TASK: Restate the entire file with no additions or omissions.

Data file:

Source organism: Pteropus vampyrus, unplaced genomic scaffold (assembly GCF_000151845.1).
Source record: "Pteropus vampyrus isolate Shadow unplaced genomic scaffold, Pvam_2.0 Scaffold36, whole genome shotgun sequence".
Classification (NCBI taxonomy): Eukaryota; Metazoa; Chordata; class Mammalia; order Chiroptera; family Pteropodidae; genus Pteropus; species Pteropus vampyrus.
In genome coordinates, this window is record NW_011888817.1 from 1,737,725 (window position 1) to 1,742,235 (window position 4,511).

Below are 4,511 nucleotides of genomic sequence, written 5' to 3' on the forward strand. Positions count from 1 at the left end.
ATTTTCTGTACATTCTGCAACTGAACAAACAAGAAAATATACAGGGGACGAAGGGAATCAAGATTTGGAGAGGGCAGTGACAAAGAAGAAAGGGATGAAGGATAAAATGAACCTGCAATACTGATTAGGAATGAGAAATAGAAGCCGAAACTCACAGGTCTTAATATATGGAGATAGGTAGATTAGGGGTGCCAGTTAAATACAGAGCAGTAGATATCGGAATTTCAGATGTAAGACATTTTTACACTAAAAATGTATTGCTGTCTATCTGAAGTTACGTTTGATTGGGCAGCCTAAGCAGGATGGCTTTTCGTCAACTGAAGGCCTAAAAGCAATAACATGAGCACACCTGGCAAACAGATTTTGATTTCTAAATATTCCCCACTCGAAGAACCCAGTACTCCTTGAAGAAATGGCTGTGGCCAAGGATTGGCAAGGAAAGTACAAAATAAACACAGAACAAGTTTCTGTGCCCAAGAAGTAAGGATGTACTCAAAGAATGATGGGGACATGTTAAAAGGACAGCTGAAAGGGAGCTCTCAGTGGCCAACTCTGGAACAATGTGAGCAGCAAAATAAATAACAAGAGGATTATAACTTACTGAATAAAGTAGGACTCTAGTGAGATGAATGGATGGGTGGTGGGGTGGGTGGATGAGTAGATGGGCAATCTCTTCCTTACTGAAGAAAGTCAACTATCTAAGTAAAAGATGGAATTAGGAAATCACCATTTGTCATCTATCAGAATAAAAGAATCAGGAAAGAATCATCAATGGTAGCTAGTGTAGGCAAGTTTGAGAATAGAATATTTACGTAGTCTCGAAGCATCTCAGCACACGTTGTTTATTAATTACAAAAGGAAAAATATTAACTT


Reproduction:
Source organism: Pteropus vampyrus, unplaced genomic scaffold (assembly GCF_000151845.1).
Source record: "Pteropus vampyrus isolate Shadow unplaced genomic scaffold, Pvam_2.0 Scaffold36, whole genome shotgun sequence".
Classification (NCBI taxonomy): Eukaryota; Metazoa; Chordata; class Mammalia; order Chiroptera; family Pteropodidae; genus Pteropus; species Pteropus vampyrus.
In genome coordinates, this window is record NW_011888817.1 from 1,737,725 (window position 1) to 1,742,235 (window position 4,511).

Below are 4,511 nucleotides of genomic sequence, written 5' to 3' on the forward strand. Positions count from 1 at the left end.
ATTTTCTGTACATTCTGCAACTGAACAAACAAGAAAATATACAGGGGACGAAGGGAATCAAGATTTGGAGAGGGCAGTGACAAAGAAGAAAGGGATGAAGGATAAAATGAACCTGCAATACTGATTAGGAATGAGAAATAGAAGCCGAAACTCACAGGTCTTAATATATGGAGATAGGTAGATTAGGGGTGCCAGTTAAATACAGAGCAGTAGATATCGGAATTTCAGATGTAAGACATTTTTACACTAAAAATGTATTGCTGTCTATCTGAAGTTACGTTTGATTGGGCAGCCTAAGCAGGATGGCTTTTCGTCAACTGAAGGCCTAAAAGCAATAACATGAGCACACCTGGCAAACAGATTTTGATTTCTAAATATTCCCCACTCGAAGAACCCAGTACTCCTTGAAGAAATGGCTGTGGCCAAGGATTGGCAAGGAAAGTACAAAATAAACACAGAACAAGTTTCTGTGCCCAAGAAGTAAGGATGTACTCAAAGAATGATGGGGACATGTTAAAAGGACAGCTGAAAGGGAGCTCTCAGTGGCCAACTCTGGAACAATGTGAGCAGCAAAATAAATAACAAGAGGATTATAACTTACTGAATAAAGTAGGACTCTAGTGAGATGAATGGATGGGTGGTGGGGTGGGTGGATGAGTAGATGGGCAATCTCTTCCTTACTGAAGAAAGTCAACTATCTAAGTAAAAGATGGAATTAGGAAATCACCATTTGTCATCTATCAGAATAAAAGAATCAGGAAAGAATCATCAATGGTAGCTAGTGTAGGCAAGTTTGAGAATAGAATATTTACGTAGTCTCGAAGCATCTCAGCACACGTTGTTTATTAATTACAAAAGGAAAAATATTAACTT